Wednesday, February 17, 2010
The doorbell rang and I received Lebanon, Lebanon in the mail. I opened it randomly and found this poem. It reminded me of that morning in July 2006 when I went downstairs and turned on the tv.
THE DOORBELL by Adrian Mitchell
I was in bed, the silvery light of dawn
blessing our quiet suburban street,
when the window darkened,
and the doorbell rang.
Pushed my face deep in the pillow.
but the doorbell kept ringing
and there was another sound,
like the crying of a siren,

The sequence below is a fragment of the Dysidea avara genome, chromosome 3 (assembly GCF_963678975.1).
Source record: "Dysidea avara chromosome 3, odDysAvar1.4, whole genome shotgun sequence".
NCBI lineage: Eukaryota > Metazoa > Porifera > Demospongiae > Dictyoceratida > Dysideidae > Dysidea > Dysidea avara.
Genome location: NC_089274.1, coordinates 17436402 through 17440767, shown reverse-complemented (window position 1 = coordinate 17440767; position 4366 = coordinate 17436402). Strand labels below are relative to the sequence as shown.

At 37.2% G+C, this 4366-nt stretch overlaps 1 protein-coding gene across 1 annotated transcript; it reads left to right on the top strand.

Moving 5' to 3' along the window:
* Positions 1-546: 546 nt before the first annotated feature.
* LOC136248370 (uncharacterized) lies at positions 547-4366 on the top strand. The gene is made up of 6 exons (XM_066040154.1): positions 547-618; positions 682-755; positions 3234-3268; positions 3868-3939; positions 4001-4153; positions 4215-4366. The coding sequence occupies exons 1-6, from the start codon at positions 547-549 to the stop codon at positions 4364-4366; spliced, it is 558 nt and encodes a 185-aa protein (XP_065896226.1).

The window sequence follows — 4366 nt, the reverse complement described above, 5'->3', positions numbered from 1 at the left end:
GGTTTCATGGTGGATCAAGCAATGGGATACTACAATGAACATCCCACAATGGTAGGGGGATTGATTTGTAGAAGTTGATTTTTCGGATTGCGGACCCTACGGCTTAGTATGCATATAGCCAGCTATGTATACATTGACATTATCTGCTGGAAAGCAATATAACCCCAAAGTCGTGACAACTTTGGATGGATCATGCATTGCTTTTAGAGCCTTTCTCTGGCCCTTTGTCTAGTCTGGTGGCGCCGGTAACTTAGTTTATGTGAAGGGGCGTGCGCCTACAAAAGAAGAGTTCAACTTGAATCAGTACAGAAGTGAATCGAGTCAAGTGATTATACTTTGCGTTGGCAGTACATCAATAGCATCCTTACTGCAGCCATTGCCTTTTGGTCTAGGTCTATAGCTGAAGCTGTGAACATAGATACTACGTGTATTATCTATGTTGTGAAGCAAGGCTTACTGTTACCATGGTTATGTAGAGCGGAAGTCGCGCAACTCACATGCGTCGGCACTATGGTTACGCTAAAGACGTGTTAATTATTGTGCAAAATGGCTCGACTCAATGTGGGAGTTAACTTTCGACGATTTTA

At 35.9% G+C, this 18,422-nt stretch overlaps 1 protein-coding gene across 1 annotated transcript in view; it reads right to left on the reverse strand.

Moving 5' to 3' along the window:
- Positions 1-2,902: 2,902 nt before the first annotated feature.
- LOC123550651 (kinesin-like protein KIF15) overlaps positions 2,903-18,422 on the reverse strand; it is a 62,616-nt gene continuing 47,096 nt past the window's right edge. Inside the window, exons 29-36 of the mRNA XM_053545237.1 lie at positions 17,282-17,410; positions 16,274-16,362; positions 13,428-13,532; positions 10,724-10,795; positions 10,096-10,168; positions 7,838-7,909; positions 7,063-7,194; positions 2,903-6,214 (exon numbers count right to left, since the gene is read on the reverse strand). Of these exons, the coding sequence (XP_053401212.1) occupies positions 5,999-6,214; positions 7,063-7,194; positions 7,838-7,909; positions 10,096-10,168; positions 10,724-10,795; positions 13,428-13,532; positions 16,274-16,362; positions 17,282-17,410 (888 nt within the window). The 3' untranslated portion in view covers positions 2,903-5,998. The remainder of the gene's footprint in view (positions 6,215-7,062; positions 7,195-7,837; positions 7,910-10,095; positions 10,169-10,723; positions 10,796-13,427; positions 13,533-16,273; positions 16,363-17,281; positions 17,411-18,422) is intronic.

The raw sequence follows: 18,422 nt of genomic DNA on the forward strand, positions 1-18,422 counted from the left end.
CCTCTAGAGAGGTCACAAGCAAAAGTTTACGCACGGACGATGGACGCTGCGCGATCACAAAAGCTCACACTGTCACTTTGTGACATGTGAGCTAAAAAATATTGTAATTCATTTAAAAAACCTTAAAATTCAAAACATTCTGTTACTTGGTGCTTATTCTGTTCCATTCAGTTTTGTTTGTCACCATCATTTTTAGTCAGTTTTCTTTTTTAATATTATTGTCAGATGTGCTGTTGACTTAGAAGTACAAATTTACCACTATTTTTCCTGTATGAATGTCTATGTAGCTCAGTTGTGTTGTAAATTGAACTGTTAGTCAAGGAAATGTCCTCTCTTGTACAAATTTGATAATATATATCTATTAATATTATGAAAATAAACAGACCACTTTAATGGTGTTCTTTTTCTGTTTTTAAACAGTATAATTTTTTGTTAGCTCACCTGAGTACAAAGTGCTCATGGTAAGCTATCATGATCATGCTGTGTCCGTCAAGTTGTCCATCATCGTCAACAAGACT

so I slopped downstairs
unbolted, unlocked, unchained
and opened the front door.
There, on the doorstep, stood the War.
It filled my front garden,
filled the entire street
and blotted out the sky.
It was human and monstrous,
with torn and poisoned skin which bled
streams of yellow, red and black.
The War had many millions of heads
both dead and half-alive,
some moaning, some screaming,
in every language known on earth,
goodbye, my love.
The War had many millions of eyes
and all wept tears of molten steel.
Then the War spoke to me
in a voice of bombs and gunfire:
I am your War.
Can I come in?